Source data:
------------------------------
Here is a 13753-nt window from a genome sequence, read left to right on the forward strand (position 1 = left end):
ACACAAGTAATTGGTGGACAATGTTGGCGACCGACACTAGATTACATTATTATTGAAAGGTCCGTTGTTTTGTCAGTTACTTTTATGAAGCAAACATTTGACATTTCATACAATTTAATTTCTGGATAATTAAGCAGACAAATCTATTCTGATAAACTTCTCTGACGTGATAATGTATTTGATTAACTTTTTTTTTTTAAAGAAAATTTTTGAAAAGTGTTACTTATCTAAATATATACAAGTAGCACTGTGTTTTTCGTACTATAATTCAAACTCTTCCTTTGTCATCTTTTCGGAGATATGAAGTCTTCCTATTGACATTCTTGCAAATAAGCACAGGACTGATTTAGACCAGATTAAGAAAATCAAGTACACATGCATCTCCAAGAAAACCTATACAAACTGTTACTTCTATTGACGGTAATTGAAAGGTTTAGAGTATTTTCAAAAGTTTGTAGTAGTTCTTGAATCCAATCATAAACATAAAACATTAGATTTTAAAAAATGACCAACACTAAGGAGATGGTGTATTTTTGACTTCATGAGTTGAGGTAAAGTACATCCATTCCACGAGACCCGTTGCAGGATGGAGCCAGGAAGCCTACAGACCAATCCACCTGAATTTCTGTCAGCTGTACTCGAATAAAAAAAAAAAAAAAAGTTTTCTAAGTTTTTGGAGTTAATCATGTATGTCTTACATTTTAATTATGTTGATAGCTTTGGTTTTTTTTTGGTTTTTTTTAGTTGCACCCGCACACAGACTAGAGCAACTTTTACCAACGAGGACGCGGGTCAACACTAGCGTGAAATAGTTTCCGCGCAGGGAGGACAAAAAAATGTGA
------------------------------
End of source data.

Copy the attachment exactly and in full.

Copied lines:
Here is a 13753-nt window from a genome sequence, read left to right on the forward strand (position 1 = left end):
ACACAAGTAATTGGTGGACAATGTTGGCGACCGACACTAGATTACATTATTATTGAAAGGTCCGTTGTTTTGTCAGTTACTTTTATGAAGCAAACATTTGACATTTCATACAATTTAATTTCTGGATAATTAAGCAGACAAATCTATTCTGATAAACTTCTCTGACGTGATAATGTATTTGATTAACTTTTTTTTTTTAAAGAAAATTTTTGAAAAGTGTTACTTATCTAAATATATACAAGTAGCACTGTGTTTTTCGTACTATAATTCAAACTCTTCCTTTGTCATCTTTTCGGAGATATGAAGTCTTCCTATTGACATTCTTGCAAATAAGCACAGGACTGATTTAGACCAGATTAAGAAAATCAAGTACACATGCATCTCCAAGAAAACCTATACAAACTGTTACTTCTATTGACGGTAATTGAAAGGTTTAGAGTATTTTCAAAAGTTTGTAGTAGTTCTTGAATCCAATCATAAACATAAAACATTAGATTTTAAAAAATGACCAACACTAAGGAGATGGTGTATTTTTGACTTCATGAGTTGAGGTAAAGTACATCCATTCCACGAGACCCGTTGCAGGATGGAGCCAGGAAGCCTACAGACCAATCCACCTGAATTTCTGTCAGCTGTACTCGAATAAAAAAAAAAAAAAAAGTTTTCTAAGTTTTTGGAGTTAATCATGTATGTCTTACATTTTAATTATGTTGATAGCTTTGGTTTTTTTTTGGTTTTTTTTAGTTGCACCCGCACACAGACTAGAGCAACTTTTACCAACGAGGACGCGGGTCAACACTAGCGTGAAATAGTTTCCGCGCAGGGAGGACAAAAAAATGTGA